This applies only to posts on; comment notifications on our Dreamwidth and LiveJournal mirrors are unaffected.

  • 852 Prospect: Coming Soon

    By Claudia Rebaza on Venerdì, 20 July 2012 - 4:38pm
    Message type:

    Dear Sentinel fandom!

    We're writing to let you know that the import of 852 Prospect into the Archive of Our Own (which we announced in May) has been postponed until sometime in August. Our apologies for the delay!

    The import has been rescheduled because of recent performance issues on the Archive (which our coders are hard at work fixing). We're now waiting until the next code deploy before we import 852 Prospect, but Open Doors is still working to make sure it happens.

    Thank you everyone for your patience, and if anyone has further questions, please don't hesitate to contact Open Doors.

  • 2012 Election: Expanding the Board and Amending the Bylaws

    By Claudia Rebaza on Mercoledì, 18 July 2012 - 7:32pm
    Message type:

    The OTW Board has had a number of discussions in the past months related to elections and Board workload. We'd like to talk about the three main results of these talks: we have decided to

    • expand the Board to nine members,
    • hold a 2012 election based around the two new seats, as well as a possible third from the existing pool,
    • and amend the bylaws to accommodate both of these decisions and provide clearer guidance regarding Board member retirements and seat tracking.

    Below, we'll elaborate on our reasoning for expanding the Board, the options we considered for the 2012 election, and the bylaws amendments. We'll also be presenting an explanation of seat-tracking.

    The bottom line: the Board will be expanded to nine people, and there will be an election this year for the two brand new seats. Any retirements between now and the 2015 election will be used to achieve an election cycle of three seats every year, as per the amended bylaws.

    Expanding the Board

    We’ve been talking a lot about Board workload recently -- the OTW has grown significantly over the past four years, which means more liaison work, more scope in Board work, and an overall increase in workload. Expanding the Board may even give us the opportunity to have Board members dedicated to non-liaising managerial and administrative work, strengthening the structural core of our organization.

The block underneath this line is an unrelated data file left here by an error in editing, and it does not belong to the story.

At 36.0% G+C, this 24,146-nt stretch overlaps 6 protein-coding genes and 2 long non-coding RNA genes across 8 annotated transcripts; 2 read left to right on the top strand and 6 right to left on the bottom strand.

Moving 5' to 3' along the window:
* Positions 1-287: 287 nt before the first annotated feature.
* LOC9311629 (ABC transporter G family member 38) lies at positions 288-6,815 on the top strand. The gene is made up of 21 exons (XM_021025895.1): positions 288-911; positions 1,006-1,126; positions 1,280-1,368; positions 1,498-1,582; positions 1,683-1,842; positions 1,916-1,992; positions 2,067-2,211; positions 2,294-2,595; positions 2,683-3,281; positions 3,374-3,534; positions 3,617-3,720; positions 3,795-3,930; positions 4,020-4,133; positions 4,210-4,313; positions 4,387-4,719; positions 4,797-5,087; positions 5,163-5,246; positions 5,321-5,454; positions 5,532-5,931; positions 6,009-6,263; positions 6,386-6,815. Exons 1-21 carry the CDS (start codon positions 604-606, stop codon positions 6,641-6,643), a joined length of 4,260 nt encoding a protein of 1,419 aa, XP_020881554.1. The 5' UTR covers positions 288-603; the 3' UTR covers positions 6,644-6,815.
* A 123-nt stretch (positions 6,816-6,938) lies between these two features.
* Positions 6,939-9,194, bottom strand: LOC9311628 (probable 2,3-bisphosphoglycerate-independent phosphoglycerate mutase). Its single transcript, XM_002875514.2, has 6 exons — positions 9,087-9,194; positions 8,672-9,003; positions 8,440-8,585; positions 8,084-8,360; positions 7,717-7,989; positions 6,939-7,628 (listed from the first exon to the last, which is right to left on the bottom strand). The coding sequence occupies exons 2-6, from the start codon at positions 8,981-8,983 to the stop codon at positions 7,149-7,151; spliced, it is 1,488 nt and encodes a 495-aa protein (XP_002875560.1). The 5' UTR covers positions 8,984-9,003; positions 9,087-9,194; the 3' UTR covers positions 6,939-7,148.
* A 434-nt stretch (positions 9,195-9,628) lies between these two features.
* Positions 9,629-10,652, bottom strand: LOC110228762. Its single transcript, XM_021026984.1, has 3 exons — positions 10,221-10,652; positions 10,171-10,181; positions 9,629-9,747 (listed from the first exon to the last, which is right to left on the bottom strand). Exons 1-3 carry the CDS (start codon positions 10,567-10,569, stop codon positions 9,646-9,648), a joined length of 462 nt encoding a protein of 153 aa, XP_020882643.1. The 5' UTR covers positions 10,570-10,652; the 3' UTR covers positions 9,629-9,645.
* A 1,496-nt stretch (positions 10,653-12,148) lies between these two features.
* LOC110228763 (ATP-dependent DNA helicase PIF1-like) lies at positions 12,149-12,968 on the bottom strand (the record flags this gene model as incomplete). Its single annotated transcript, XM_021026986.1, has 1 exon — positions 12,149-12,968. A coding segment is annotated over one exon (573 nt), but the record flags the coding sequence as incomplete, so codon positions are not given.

However, this expansion does not come without a cost. In some ways, a small Board makes it easier to meet and work together, discuss and gain consensus. A large Board also takes energy from people who might otherwise be doing different staff work, meaning there are fewer people and people-hours left in the org to do non-Board tasks.

    But we think the benefits outweigh the risks, and so we will be changing from a seven-member board to a nine-member board. Our bylaws do not specify the number of Board members, but we are also amending them to make it clearer how elections will work. It is possible to change back in the future if the larger Board is found to be too impractical, or the balance of pros and cons shifts due to other changes.

    This, along with some other considerations, will of course affect elections.

    The 2012 Election and Tracking Board Terms

    The resignation of two Board members in 2011 created a dilemma about the 2012 election. This post from 2011 describes the issue; in short, the OTW's bylaws called for an election to take place every year, but the resignations put us off the normal election cycle, creating the possibility that there would be no open seats in 2012. Last year's Board decided to leave the choice of how to handle this up to to us, the 2012 Board.

    So this year, we considered a few options. We have four people who were elected in 2011, and three from 2010. We all expected to get three-year terms, and it was not determined which of us were stepping into the seats from resignations and would therefore have shorter terms: the election returned an equal cohort and did not rank candidates or assign specific seats.